BrainEx pumped an experiment solution into the brain that essentially mimic blood flow. It brought oxygen and nutrients to the tissues, giving brain cells the resources to begin many normal functions. The cells began consuming and metabolizing sugars. The brains' immune systems kicked in. Neuron samples could carry an electrical signal. Some brain cells even responded to drugs.

The researchers have managed to keep some brains alive for up to 36 hours, and currently do not know if BrainEx can have sustained the brains longer. "It is conceivable we are just preventing the inevitable, and the brain won't be able to recover," said Nenad Sestan, Yale neuroscientist and the lead researcher.

As a control, other brains received either a fake solution or no solution at all. None revived brain activity and deteriorated as normal.

The researchers hope the technology can enhance our ability to study the brain and its cellular functions. One of the main avenues of such studies would be brain disorders and diseases. This could point the way to developing new of treatments for the likes of brain injuries, Alzheimer's, Huntington's, and neurodegenerative conditions.

"This is an extraordinary and very promising breakthrough for neuroscience. It immediately offers a much better model for studying the human brain, which is extraordinarily important, given the vast amount of human suffering from diseases of the mind [and] brain," Nita Farahany, the bioethicists at the Duke University School of Law who wrote the study's commentary, told National Geographic.

An ethical gray matter

Before anyone gets an Island of Dr. Moreau vibe, it's worth noting that the brains did not approach neural activity anywhere near consciousness.

The BrainEx solution contained chemicals that prevented neurons from firing. To be extra cautious, the researchers also monitored the brains for any such activity and were prepared to administer an anesthetic should they have seen signs of consciousness.

Even so, the research signals a massive debate to come regarding medical ethics and our definition of death.

Most countries define death, clinically speaking, as the irreversible loss of brain or circulatory function. This definition was already at odds with some folk- and value-centric understandings, but where do we go if it becomes possible to reverse clinical death with artificial perfusion?

"This is wild," Jonathan Moreno, a bioethicist at the University of Pennsylvania, told the New York Times. "If ever there was an issue that merited big public deliberation on the ethics of science and medicine, this is one."

One possible consequence involves organ donations. Some European countries require emergency responders to use a process that preserves organs when they cannot resuscitate a person. They continue to pump blood throughout the body, but use a "thoracic aortic occlusion balloon" to prevent that blood from reaching the brain.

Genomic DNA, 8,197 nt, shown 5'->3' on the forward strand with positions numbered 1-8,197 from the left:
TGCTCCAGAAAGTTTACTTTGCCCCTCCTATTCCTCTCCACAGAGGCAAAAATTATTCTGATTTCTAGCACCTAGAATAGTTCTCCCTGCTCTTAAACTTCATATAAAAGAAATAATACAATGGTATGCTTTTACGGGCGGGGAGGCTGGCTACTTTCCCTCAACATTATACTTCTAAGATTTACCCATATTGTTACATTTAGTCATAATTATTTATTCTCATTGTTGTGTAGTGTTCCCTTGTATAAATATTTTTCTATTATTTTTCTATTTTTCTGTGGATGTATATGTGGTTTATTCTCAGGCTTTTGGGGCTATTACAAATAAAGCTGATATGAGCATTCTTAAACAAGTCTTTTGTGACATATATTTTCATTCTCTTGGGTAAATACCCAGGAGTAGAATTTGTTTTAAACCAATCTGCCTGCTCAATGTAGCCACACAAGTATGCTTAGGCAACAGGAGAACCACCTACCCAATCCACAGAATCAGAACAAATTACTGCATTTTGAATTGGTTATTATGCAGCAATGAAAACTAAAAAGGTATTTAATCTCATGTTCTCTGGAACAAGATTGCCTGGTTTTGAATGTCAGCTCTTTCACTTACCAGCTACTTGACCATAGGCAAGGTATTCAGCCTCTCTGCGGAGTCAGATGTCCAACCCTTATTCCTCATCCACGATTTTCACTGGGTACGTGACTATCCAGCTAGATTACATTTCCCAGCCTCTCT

The system is already controversial because it raises concerns about what caused the patient's death. But what happens when brain death becomes readily reversible? Stuart Younger, a bioethicist at Case Western Reserve University, told Nature that if BrainEx were to become widely available, it could shrink the pool of eligible donors.

"There's a potential conflict here between the interests of potential donors — who might not even be donors — and people who are waiting for organs," he said.

It will be a while before such experiments go anywhere near human subjects. A more immediate ethical question relates to how such experiments harm animal subjects.

Ethical review boards evaluate research protocols and can reject any that causes undue pain, suffering, or distress. Since dead animals feel no pain, suffer no trauma, they are typically approved as subjects. But how do such boards make a judgement regarding the suffering of a "cellularly active" brain? The distress of a partially alive brain?

The dilemma is unprecedented.

Setting new boundaries

Another science fiction story that comes to mind when discussing this story is, of course, Frankenstein. As Farahany told National Geographic: "It is definitely has [sic] a good science-fiction element to it, and it is restoring cellular function where we previously thought impossible. But to have Frankenstein, you need some degree of consciousness, some 'there' there. [The researchers] did not recover any form of consciousness in this study, and it is still unclear if we ever could. But we are one step closer to that possibility."

She's right. The researchers undertook their research for the betterment of humanity, and we may one day reap some unimaginable medical benefits from it. The ethical questions, however, remain as unsettling as the stories they remind us of.